Time to install the bearing. I'm using ACL bearings. Honda actually has different sized OEM bearings, your code is stamped on the oil pan mating surface on the block. It uses colour and letter codes to determine the specific bearing used. I'm using standard sized bearings. As you can see on the rod end, there is a little indent. That is how you align the bearings.
Here is the bearing. Do NOT lubricate the side of the bearing that fits into the slot. They need to go in dry. Any type of lube may cause a spun bearing!
Align the indent, or TANG, into the slot and gently push the bearing into the rod. You might hear a little snap, but go slow and only use your hands.
As you can see, the bearing is even on both edges. That is very important to prevent a spun bearing. You do NOT want a spun bearing. I know, I know, the crank is spinning so why's it bad if the bearing spins too? Think about it. Imagine when rotating your wrist, the skin kept going. Once you've fit the bearing, put the assembly in the block.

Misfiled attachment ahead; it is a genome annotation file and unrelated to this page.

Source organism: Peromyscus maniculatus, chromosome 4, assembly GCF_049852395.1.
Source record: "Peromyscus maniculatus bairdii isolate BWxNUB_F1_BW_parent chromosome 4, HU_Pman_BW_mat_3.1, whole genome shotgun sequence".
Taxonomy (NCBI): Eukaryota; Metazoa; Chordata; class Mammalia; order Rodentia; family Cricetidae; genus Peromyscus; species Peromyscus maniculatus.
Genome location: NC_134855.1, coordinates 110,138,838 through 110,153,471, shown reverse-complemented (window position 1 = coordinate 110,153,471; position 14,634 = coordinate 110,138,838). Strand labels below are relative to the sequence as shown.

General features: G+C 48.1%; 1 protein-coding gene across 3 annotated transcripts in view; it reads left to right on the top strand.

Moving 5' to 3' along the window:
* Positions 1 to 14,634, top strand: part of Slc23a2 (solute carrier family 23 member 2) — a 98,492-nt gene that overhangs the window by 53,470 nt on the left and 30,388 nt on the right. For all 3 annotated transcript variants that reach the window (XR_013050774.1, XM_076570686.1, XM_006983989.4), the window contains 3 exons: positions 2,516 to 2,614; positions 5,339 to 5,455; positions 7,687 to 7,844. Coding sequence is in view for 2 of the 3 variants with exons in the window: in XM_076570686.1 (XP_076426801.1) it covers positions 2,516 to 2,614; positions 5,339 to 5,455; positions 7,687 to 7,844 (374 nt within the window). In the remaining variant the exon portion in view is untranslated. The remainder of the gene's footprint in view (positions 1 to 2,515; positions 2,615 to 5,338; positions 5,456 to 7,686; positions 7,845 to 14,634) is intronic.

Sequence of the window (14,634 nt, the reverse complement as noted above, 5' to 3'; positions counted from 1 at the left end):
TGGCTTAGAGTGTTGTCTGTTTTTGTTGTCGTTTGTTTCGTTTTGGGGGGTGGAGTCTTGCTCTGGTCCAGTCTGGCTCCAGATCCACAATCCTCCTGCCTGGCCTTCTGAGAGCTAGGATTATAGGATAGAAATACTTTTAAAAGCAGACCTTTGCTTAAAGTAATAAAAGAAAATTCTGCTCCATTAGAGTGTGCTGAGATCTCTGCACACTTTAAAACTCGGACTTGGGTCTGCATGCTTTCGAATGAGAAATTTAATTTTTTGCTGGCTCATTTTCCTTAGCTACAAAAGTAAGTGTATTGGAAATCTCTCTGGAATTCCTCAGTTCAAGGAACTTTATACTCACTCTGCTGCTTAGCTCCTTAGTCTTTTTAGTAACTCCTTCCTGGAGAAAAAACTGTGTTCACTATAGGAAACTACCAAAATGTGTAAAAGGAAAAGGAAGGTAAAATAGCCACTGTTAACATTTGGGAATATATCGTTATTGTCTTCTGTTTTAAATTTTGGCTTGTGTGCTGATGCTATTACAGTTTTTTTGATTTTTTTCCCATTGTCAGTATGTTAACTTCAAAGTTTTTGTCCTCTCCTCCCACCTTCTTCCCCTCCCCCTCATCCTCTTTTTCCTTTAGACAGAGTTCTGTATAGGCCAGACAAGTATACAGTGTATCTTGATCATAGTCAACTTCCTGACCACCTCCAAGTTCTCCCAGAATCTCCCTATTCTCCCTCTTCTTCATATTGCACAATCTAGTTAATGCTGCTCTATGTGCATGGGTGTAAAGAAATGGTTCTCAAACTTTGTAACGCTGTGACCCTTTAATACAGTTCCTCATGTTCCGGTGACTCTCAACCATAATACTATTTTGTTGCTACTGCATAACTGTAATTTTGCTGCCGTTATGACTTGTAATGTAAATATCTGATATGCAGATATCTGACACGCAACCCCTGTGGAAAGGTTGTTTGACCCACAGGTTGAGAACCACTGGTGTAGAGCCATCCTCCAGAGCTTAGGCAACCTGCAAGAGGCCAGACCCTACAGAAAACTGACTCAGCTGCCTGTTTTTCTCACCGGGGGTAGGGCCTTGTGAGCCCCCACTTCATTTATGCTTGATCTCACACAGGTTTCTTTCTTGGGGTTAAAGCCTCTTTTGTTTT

Drop it in, and using the handle of your rubber handle (Assuming it's not steel), hold the compressor to the block and tap the piston into the bore. If something seems wrong, STOP. I have had times where a ring popped out preventing the piston from moving down.
Viewed from the bottom, you can see the end of the rod above the crank. This is not a good position for the crankshaft. I rotate them so the journal is in the bottom of it's stroke, so you can easily control the placement of the journal onto the crank. Do NOT hammer it onto the crank. Once you get it close, flip your block over on your stand and pull the rod onto the journal. You could have lubed the bottom half of the journal and bearing because the plastigauge is not touching that part of the crank.
Once you've snugged up your rod to the crank, it's now time to check the oil clearance! This is an important step, especially if you're working with a stock motor. You have to buy new bearings to find out if you need oversized bearings. In my case, because the crank got polished and they found the diameter was perfectly in spec, and they're new rods, there's a good chance our clearances are fine.